• Bed-sharing with someone other than the parent: Sleeping with anyone other than the infant’s parent, including other caregivers or children, can increase the danger of bed-sharing and is not recommended.
  • Soft bedding, surfaces, or accessories: Plush bedding, pillows, and other sleep accessories heighten the risks of an infant suffocating or getting too hot and should not be used in an infant’s sleep area. Caregivers should also avoid sleeping with infants on sofas, armchairs, and waterbeds.
  • Tobacco use: Bed-sharing with a smoker increases the risk of SIDS. The risk of infant death is also elevated if the infant’s parent smoked while pregnant.

Tips and Precautions for Safer Co-Sleeping

Taking precautions can help reduce risks to infant safety while co-sleeping. Regardless of the exact sleeping arrangement, several tips can help make the sleep environment safe and comfortable for an infant.

  • Avoid soft surfaces: Infants are safest when sleeping on firm and flat surfaces that are designed for infant sleep. Sleeping surfaces that are soft, like couches, memory foam beds, and air mattresses, can cause difficulty breathing and increase the risk of accidents.
  • Clear the sleeping area: Caregivers should clear the infant’s sleeping area of anything loose or soft, including pillows, toys, blankets, stuffed animals, and crib bumpers. They should also eliminate the use of positioners and other products that claim to reduce the risk of SIDS as many of these can actually increase the risk of injury and SUID.
  • Place a baby on their back: Babies should always be placed on their back when sleeping, even during daytime naps. This sleep position is associated with a lower risk of SIDS as well as reduced risks of fevers, nasal congestion, and ear infections.
  • Keep pets and other children off the bed: Bed-sharing with more than one caregiver, other children, or pets increases the risk of SIDS.
  • Prevent overheating: Keep an infant safe by making sure their face and head are uncovered during sleep and by dressing them in sleeping clothes or a wearable blanket. Avoid overlayering or using blankets to keep an infant warm. Caregivers can monitor a sleeping infant’s temperature by feeling the infant’s chest and checking for sweating.
  • Offer a pacifier: Research suggests that offering an infant a pacifier for naps and at bedtime may reduce the risk of SIDS.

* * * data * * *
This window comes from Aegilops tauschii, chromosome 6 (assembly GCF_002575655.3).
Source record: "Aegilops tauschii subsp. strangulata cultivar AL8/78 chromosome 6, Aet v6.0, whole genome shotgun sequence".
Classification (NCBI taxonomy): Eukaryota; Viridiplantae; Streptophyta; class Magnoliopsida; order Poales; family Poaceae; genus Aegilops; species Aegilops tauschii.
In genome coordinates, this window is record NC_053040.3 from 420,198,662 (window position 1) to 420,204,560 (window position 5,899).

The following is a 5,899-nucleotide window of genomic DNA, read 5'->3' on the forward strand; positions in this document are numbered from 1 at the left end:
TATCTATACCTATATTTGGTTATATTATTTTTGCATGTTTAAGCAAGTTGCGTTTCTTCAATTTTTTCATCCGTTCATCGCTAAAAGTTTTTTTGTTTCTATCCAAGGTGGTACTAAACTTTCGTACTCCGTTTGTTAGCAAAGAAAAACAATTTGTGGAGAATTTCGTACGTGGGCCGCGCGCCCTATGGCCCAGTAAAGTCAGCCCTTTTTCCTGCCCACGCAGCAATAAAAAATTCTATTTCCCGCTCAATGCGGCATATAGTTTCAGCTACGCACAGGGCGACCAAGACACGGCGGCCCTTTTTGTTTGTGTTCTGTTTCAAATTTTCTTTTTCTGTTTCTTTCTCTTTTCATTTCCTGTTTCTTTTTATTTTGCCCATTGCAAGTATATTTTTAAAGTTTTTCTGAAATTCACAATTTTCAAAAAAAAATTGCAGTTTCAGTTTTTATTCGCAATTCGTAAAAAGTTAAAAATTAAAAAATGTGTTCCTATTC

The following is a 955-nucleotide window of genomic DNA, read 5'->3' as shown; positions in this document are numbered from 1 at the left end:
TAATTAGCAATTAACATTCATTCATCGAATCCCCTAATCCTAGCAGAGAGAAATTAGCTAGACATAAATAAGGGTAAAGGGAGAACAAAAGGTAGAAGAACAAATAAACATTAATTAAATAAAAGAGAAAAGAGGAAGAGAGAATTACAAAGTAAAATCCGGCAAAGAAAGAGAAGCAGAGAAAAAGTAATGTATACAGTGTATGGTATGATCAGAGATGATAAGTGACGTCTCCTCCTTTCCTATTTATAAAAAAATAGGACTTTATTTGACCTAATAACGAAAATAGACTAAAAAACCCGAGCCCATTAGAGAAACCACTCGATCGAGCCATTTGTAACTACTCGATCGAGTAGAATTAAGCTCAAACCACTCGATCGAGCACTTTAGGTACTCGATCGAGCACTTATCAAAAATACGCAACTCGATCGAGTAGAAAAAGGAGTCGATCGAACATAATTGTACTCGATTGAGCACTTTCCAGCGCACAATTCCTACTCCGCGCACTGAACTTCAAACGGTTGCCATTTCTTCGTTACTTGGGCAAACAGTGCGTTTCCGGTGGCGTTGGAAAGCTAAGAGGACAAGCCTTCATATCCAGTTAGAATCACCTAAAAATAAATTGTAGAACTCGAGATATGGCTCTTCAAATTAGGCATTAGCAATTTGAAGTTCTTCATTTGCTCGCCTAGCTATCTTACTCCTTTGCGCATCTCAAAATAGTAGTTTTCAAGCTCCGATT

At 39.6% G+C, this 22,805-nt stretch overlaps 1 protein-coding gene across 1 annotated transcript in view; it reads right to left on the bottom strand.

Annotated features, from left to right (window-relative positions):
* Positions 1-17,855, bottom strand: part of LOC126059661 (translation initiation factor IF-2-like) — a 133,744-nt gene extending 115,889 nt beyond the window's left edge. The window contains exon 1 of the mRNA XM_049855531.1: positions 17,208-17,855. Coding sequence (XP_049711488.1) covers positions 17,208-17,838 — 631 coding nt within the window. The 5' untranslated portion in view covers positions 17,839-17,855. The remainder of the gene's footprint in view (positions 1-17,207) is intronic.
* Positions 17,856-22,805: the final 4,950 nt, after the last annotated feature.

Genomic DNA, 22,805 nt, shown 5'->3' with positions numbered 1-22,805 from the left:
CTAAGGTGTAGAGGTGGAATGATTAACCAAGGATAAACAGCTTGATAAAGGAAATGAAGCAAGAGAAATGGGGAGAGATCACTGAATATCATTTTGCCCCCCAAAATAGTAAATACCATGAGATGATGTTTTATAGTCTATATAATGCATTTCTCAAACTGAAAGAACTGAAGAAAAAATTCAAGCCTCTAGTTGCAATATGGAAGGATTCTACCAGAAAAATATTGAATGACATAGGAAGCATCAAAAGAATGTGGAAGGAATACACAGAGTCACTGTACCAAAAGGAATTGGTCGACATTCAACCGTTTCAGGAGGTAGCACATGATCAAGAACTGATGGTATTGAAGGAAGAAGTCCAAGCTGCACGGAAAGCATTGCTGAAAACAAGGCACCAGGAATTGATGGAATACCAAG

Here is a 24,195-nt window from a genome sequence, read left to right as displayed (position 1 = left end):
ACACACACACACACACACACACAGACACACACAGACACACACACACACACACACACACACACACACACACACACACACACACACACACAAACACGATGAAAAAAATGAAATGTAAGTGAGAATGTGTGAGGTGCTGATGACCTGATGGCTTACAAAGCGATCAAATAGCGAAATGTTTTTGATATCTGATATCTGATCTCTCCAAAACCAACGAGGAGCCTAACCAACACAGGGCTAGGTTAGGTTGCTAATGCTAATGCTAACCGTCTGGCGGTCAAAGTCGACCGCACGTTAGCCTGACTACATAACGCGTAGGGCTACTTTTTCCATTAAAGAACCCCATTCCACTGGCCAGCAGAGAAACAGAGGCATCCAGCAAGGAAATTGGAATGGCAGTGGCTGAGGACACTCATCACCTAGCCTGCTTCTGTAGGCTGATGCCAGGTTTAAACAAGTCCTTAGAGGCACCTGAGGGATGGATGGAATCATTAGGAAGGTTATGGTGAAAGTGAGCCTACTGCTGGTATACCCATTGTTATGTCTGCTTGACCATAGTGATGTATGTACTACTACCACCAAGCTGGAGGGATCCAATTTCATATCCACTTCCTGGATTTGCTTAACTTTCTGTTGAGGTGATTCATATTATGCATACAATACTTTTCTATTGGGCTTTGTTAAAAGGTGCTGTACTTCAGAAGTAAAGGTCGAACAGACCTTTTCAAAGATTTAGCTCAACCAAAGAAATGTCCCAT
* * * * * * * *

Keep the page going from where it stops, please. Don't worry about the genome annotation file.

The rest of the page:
Perhaps the most important part of safe co-sleeping is being open and honest with an infant’s pediatrician. Although parents and caregivers may feel reluctant to tell their pediatrician about bed-sharing, medical professionals generally understand that many caregivers choose to sleep with their infant. Having an open and honest conversation with a pediatrician can help caregivers learn about the safest method of co-sleeping based on their family’s lifestyle, culture, and beliefs.

Transitioning Away From Co-Sleeping

There is no consensus on when a baby should stop co-sleeping and start sleeping in their own room. The American Academy of Pediatrics recommends room-sharing for at least the first 6 months, which is when the risk of injury or death during sleep is highest.

Parents and caregivers can consult with a baby’s pediatrician about when is the right time for their child to start sleeping in a separate room. The pediatrician may also offer suggestions for how to facilitate a smooth transition away from room-sharing.

When setting up a baby in their own room, it is important to continue to follow precautions for safe sleep. Creating a comfortable sleeping environment while following consistent bedtime routines may help a baby know what to expect and acclimate to change with less disruption to their sleep.

  • Was this article helpful?
  • YesNo

About Our Editorial Team

author
Jay Summer

Staff Writer

Jay Summer is a health content writer and editor. She holds a B.S. in psychology and master's degrees in writing and public policy.

author
Dr. Nilong Vyas

Pediatrician

MD

Dr. Vyas is a pediatrician and founder of Sleepless in NOLA. She specializes in helping parents establish healthy sleep habits for children.

References

+20  Sources